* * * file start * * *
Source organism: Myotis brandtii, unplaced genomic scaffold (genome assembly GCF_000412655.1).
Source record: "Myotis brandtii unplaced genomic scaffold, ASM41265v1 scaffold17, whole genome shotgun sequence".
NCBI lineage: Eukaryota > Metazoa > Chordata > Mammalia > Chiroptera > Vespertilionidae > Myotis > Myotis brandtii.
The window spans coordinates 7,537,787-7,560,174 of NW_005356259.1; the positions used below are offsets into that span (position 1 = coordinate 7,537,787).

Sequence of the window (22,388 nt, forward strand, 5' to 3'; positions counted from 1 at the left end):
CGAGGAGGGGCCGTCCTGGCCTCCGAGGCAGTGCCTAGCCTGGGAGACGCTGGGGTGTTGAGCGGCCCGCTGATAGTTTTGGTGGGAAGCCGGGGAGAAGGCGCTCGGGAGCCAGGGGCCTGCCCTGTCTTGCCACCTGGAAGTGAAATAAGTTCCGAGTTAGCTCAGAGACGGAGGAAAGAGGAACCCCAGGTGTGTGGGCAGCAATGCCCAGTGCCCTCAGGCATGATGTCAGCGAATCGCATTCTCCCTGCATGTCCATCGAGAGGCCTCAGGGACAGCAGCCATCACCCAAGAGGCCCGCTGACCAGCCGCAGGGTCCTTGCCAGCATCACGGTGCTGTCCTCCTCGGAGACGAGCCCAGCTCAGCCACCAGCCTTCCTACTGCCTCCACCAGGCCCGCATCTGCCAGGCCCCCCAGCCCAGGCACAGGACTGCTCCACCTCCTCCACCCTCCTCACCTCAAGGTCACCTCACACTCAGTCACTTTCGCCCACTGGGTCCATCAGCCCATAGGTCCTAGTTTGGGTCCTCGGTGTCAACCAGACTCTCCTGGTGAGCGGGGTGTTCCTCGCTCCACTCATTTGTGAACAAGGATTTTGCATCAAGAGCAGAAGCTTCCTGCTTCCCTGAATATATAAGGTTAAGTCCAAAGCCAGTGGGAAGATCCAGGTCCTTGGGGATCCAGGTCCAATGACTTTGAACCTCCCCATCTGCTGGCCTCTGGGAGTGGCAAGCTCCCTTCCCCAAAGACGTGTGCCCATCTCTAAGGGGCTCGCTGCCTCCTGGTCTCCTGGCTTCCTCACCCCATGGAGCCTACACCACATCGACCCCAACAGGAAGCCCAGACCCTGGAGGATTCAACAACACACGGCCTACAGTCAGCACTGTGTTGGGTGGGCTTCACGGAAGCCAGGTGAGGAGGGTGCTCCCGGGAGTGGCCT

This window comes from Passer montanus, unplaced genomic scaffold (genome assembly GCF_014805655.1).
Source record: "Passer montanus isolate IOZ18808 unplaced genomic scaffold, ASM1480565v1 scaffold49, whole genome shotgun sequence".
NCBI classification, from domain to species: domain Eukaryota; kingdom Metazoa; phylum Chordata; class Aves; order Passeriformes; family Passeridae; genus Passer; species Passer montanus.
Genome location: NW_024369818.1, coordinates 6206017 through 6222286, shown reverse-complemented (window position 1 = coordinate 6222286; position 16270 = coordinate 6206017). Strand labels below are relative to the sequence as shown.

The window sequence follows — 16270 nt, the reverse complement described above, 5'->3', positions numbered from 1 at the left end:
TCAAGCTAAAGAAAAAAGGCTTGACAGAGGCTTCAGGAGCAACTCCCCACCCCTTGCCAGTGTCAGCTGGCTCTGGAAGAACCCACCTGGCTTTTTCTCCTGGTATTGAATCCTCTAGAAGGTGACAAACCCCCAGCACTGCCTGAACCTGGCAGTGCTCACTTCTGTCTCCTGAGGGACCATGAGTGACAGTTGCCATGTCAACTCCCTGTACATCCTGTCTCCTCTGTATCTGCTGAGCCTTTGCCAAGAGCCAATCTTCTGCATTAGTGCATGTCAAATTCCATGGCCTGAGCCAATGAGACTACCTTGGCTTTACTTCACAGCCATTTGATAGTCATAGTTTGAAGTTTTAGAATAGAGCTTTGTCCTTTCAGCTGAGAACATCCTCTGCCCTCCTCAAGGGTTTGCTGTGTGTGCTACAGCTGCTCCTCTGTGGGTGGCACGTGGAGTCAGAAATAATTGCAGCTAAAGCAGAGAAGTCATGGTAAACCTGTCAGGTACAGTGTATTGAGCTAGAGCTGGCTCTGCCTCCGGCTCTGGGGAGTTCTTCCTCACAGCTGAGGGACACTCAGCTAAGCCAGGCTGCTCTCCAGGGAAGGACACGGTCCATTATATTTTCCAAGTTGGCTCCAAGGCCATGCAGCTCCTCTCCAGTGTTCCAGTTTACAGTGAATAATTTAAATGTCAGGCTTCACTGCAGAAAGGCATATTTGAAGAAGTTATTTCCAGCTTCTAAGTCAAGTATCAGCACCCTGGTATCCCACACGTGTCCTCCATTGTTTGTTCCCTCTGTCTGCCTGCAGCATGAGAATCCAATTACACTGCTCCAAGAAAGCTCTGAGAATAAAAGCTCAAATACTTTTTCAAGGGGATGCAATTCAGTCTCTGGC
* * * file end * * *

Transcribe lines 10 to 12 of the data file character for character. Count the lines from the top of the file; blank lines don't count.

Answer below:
Genome location: NW_024369818.1, coordinates 6206017 through 6222286, shown reverse-complemented (window position 1 = coordinate 6222286; position 16270 = coordinate 6206017). Strand labels below are relative to the sequence as shown.

The window sequence follows — 16270 nt, the reverse complement described above, 5'->3', positions numbered from 1 at the left end:
TCAAGCTAAAGAAAAAAGGCTTGACAGAGGCTTCAGGAGCAACTCCCCACCCCTTGCCAGTGTCAGCTGGCTCTGGAAGAACCCACCTGGCTTTTTCTCCTGGTATTGAATCCTCTAGAAGGTGACAAACCCCCAGCACTGCCTGAACCTGGCAGTGCTCACTTCTGTCTCCTGAGGGACCATGAGTGACAGTTGCCATGTCAACTCCCTGTACATCCTGTCTCCTCTGTATCTGCTGAGCCTTTGCCAAGAGCCAATCTTCTGCATTAGTGCATGTCAAATTCCATGGCCTGAGCCAATGAGACTACCTTGGCTTTACTTCACAGCCATTTGATAGTCATAGTTTGAAGTTTTAGAATAGAGCTTTGTCCTTTCAGCTGAGAACATCCTCTGCCCTCCTCAAGGGTTTGCTGTGTGTGCTACAGCTGCTCCTCTGTGGGTGGCACGTGGAGTCAGAAATAATTGCAGCTAAAGCAGAGAAGTCATGGTAAACCTGTCAGGTACAGTGTATTGAGCTAGAGCTGGCTCTGCCTCCGGCTCTGGGGAGTTCTTCCTCACAGCTGAGGGACACTCAGCTAAGCCAGGCTGCTCTCCAGGGAAGGACACGGTCCATTATATTTTCCAAGTTGGCTCCAAGGCCATGCAGCTCCTCTCCAGTGTTCCAGTTTACAGTGAATAATTTAAATGTCAGGCTTCACTGCAGAAAGGCATATTTGAAGAAGTTATTTCCAGCTTCTAAGTCAAGTATCAGCACCCTGGTATCCCACACGTGTCCTCCATTGTTTGTTCCCTCTGTCTGCCTGCAGCATGAGAATCCAATTACACTGCTCCAAGAAAGCTCTGAGAATAAAAGCTCAAATACTTTTTCAAGGGGATGCAATTCAGTCTCTGGC